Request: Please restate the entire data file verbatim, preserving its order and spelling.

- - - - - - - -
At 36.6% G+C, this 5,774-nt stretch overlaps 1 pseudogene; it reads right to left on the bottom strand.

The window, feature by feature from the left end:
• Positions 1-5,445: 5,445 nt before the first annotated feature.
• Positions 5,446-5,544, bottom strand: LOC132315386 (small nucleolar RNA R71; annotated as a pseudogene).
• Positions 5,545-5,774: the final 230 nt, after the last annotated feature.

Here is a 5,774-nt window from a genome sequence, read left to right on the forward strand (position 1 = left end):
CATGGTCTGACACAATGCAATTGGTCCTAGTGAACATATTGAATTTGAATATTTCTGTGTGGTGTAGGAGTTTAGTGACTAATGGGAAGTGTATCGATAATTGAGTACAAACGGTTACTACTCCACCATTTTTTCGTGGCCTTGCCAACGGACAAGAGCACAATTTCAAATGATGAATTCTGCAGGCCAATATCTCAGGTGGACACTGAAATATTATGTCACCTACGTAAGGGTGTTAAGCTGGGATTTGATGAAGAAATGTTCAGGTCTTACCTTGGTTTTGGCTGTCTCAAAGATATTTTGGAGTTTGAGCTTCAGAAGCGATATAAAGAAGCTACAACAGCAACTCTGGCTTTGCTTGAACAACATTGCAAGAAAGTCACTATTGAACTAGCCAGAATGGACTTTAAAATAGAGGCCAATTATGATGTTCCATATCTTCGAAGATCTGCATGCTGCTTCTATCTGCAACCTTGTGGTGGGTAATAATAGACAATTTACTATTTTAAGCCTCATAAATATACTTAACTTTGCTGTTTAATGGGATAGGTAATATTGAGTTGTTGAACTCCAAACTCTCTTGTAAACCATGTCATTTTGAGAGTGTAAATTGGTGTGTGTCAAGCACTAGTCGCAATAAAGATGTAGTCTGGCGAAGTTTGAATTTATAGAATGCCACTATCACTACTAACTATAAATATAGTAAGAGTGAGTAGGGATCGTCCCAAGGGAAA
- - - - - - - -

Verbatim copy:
At 36.6% G+C, this 5,774-nt stretch overlaps 1 pseudogene; it reads right to left on the bottom strand.

The window, feature by feature from the left end:
• Positions 1-5,445: 5,445 nt before the first annotated feature.
• Positions 5,446-5,544, bottom strand: LOC132315386 (small nucleolar RNA R71; annotated as a pseudogene).
• Positions 5,545-5,774: the final 230 nt, after the last annotated feature.

Here is a 5,774-nt window from a genome sequence, read left to right on the forward strand (position 1 = left end):
CATGGTCTGACACAATGCAATTGGTCCTAGTGAACATATTGAATTTGAATATTTCTGTGTGGTGTAGGAGTTTAGTGACTAATGGGAAGTGTATCGATAATTGAGTACAAACGGTTACTACTCCACCATTTTTTCGTGGCCTTGCCAACGGACAAGAGCACAATTTCAAATGATGAATTCTGCAGGCCAATATCTCAGGTGGACACTGAAATATTATGTCACCTACGTAAGGGTGTTAAGCTGGGATTTGATGAAGAAATGTTCAGGTCTTACCTTGGTTTTGGCTGTCTCAAAGATATTTTGGAGTTTGAGCTTCAGAAGCGATATAAAGAAGCTACAACAGCAACTCTGGCTTTGCTTGAACAACATTGCAAGAAAGTCACTATTGAACTAGCCAGAATGGACTTTAAAATAGAGGCCAATTATGATGTTCCATATCTTCGAAGATCTGCATGCTGCTTCTATCTGCAACCTTGTGGTGGGTAATAATAGACAATTTACTATTTTAAGCCTCATAAATATACTTAACTTTGCTGTTTAATGGGATAGGTAATATTGAGTTGTTGAACTCCAAACTCTCTTGTAAACCATGTCATTTTGAGAGTGTAAATTGGTGTGTGTCAAGCACTAGTCGCAATAAAGATGTAGTCTGGCGAAGTTTGAATTTATAGAATGCCACTATCACTACTAACTATAAATATAGTAAGAGTGAGTAGGGATCGTCCCAAGGGAAA